Kenya was this month ranked the second-best innovation hub in sub-Saharan Africa, having also been rated third in the continent in last year’s World Bank Human Capital Index Report in the productivity potential of youth.
Over the past decade, the country has also been recognised globally for its digital prowess and has also attracted the who’s who in the tech sector, earning itself the moniker “Silicon Savannah”.
Kenya’s ICT sector is, indeed, an example of how a youthful and literate population can place a country on the global map. And the government is, certainly, not ignorant of this untapped potential.
In his Jamhuri Day speech in 2017, President Uhuru Kenyatta confirmed that his government was dedicated to inclusive growth; that his then-just-unveiled development plan, the ‘Big Four Agenda’, was centred on youth.
The President declared that they were his partners in realising his agenda and convincingly proclaimed his faith that together they would realise the ‘Big Four’ objectives.
He directed the Trade ministry to address the barriers that inhibit the birth and blossoming of youth-owned enterprises.
Two years on however, the barriers continue to barricade businesses and the President had to this month give yet another directive, this time to the Kenya Industrial Property Institute (Kipi) — an agency of the ministry — to grant young innovators trademarks at no cost.
But going by history, this, too, is likely not to be effected. Policy and regulatory frameworks that support entrepreneurial activities and innovative concepts can accelerate the Big Four, and a ‘Start-up Act’ is a good place to start.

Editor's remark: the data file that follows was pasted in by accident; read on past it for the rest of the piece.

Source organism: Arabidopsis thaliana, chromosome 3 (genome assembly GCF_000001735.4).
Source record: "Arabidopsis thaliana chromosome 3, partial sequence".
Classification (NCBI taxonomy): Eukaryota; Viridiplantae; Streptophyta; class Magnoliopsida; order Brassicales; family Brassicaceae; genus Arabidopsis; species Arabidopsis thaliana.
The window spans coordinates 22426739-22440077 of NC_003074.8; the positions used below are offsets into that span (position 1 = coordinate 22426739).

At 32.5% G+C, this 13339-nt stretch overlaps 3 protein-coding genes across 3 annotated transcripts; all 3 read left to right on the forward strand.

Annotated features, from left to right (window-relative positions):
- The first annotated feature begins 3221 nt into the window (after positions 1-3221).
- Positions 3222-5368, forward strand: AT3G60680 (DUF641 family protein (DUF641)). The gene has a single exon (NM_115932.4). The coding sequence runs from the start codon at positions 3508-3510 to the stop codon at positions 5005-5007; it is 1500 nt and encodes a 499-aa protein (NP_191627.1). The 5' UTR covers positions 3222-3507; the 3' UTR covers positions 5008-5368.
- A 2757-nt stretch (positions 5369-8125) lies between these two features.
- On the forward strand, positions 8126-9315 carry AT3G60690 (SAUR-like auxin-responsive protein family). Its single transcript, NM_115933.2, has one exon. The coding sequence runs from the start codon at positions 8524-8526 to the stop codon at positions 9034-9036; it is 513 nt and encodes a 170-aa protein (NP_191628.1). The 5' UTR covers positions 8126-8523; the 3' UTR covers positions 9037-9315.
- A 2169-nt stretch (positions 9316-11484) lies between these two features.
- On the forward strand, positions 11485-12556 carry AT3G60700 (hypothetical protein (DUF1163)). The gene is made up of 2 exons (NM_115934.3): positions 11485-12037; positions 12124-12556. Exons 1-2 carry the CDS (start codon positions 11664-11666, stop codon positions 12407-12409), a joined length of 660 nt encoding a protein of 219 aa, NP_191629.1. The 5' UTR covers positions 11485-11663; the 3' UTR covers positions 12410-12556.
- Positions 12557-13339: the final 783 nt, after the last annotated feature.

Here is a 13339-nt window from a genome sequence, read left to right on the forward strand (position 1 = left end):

A supportive and enabling legal and regulatory framework will create a more favourable environment for innovative and budding enterprises.
The government could start by reviewing and abolishing inhibitive legislative and regulatory frameworks, some from the colonial era.
It should also create complementary instruments such as accelerated or zero-cost incorporation — including on intellectual property as well as permits and licensing, tax incentives, simplified insolvency procedures and overlapping county and national licences.
Devolve the function of youth development to ensure their economic inclusion.
That will enhance their effective and efficient participation in economic activities at the county level, putting into consideration that critical economic delivery functions such as trade, agriculture and cooperatives are devolved.
Call them “jua kali”, “side hustles” or start-ups, micro enterprises in Kenya create 81 per cent of the 14 million jobs in the MSME sector — compared to 1.9 million by the private sector and 790,000 by the public sector.
The world is beginning to formally appreciate the role of start-ups in employment creation, economic growth and innovation.
For example, Italy has been motivated by the disproportionate role that young firms have in creating employment, through the contributions of the most successful entrants to economic growth and innovation.
Germany has put in place legal infrastructure in recognition of the significant contribution of start-ups to its SME sector, where they account for 99.6 per cent of companies offering products and services.
The United States government acknowledges that since 1980, start-ups in their first year create on average three million jobs, equal to a third of total annual job creation.
Africa, too, has kept up with the global pace, with the Tunisian parliament last year unanimously legislating a start-up law to boost socioeconomic development and expand technological infrastructure.
An economy-led and youth-driven transformative agenda is key to resolving the unemployment challenge.
That will open the gates to a new frontier of consumer and labour markets; nevertheless, legislation must lead the way.
Ms Gaitho, a youth enterprise evangelist, is the founder of E.D. Alternatives Africa. [email protected] @serahgaitho